Diction Problems

Diction Problems
Q:
Diction Problems

My son is tongue-tied. My husband and I disagree on whether or not he also has a diction problem. I can’t take my son to the doctor because he refuses to speak to anyone but direct family (those of us who live with him; he won’t even speak to his grandparents). How can I tell, and what should I do about it?

A:

Dr. Greene’s Answer:

The best way to determine whether or not he has a diction problem would be for a doctor or speech therapist to hear him talk. But if he will not talk at the office, perhaps a videotape would work, so they could get an idea how his mouth moves when he speaks.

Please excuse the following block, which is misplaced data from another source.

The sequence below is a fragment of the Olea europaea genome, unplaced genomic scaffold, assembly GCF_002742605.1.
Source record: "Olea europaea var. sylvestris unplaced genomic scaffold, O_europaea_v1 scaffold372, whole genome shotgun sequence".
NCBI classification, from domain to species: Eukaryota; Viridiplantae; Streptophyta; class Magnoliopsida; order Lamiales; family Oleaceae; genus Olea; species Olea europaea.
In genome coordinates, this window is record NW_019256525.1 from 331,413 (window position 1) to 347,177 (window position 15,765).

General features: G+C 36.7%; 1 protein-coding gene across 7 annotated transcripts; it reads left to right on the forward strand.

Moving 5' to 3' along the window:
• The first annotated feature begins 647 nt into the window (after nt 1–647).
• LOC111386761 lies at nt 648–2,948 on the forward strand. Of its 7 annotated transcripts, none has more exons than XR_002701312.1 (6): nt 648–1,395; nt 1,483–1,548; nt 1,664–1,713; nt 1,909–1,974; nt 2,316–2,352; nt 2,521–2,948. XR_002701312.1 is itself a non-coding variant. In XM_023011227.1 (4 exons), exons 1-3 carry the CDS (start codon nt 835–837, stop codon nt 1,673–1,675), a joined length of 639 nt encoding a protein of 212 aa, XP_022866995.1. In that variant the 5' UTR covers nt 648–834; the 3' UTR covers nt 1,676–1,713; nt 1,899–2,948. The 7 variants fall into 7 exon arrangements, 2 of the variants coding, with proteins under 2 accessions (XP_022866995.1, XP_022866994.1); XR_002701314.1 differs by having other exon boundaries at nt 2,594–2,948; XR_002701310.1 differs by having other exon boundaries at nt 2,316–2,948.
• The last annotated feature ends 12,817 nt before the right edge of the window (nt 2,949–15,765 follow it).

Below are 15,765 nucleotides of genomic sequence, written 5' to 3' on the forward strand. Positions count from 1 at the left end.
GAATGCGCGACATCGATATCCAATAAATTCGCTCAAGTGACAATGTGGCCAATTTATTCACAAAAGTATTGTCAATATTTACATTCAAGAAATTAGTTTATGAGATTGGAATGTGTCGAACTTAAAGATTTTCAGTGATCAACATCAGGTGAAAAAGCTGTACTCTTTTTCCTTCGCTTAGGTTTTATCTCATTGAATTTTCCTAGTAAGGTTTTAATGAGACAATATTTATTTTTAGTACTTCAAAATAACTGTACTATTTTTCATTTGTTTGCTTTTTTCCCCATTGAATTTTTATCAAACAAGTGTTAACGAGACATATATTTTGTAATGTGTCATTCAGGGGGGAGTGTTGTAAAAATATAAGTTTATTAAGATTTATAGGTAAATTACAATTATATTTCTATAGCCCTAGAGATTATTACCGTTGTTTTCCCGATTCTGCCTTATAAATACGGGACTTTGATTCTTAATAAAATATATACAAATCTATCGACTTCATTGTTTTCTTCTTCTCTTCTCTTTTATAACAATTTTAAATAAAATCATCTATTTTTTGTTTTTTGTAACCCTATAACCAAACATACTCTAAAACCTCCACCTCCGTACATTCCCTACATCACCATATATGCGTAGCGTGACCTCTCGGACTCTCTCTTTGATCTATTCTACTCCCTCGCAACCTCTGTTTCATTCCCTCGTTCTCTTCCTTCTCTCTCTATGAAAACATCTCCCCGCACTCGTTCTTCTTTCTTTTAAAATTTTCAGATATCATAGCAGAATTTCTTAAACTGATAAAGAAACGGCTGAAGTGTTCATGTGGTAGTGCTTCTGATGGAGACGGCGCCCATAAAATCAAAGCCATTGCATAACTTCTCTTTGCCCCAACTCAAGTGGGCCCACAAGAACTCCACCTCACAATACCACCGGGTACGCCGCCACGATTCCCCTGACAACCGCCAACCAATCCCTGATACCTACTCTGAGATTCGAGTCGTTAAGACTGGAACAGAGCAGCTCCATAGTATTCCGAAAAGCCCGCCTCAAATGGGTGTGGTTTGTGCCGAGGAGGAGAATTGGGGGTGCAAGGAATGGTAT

They can get some idea from a physical exam (where the tongue-tie connects on the tongue and on the gum line–right on the tip of both is more likely to need surgery), but most kids with tongue-tie do not need treatment. But if there is a question about speech development, it makes sense to have that aspect looked at.

Reviewed by: Khanh-Van Le-Bucklin, Stephanie D'Augustine
Last reviewed: September 27, 2008
Dr. Alan Greene

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Dr. Greene is the founder of DrGreene.com (cited by the AMA as “the pioneer physician Web site”), a practicing pediatrician, father of four, & author of Raising Baby Green & Feeding Baby Green. He appears frequently in the media including such venues as the The New York Times, the TODAY Show, Good Morning America, & the Dr. Oz Show.

 

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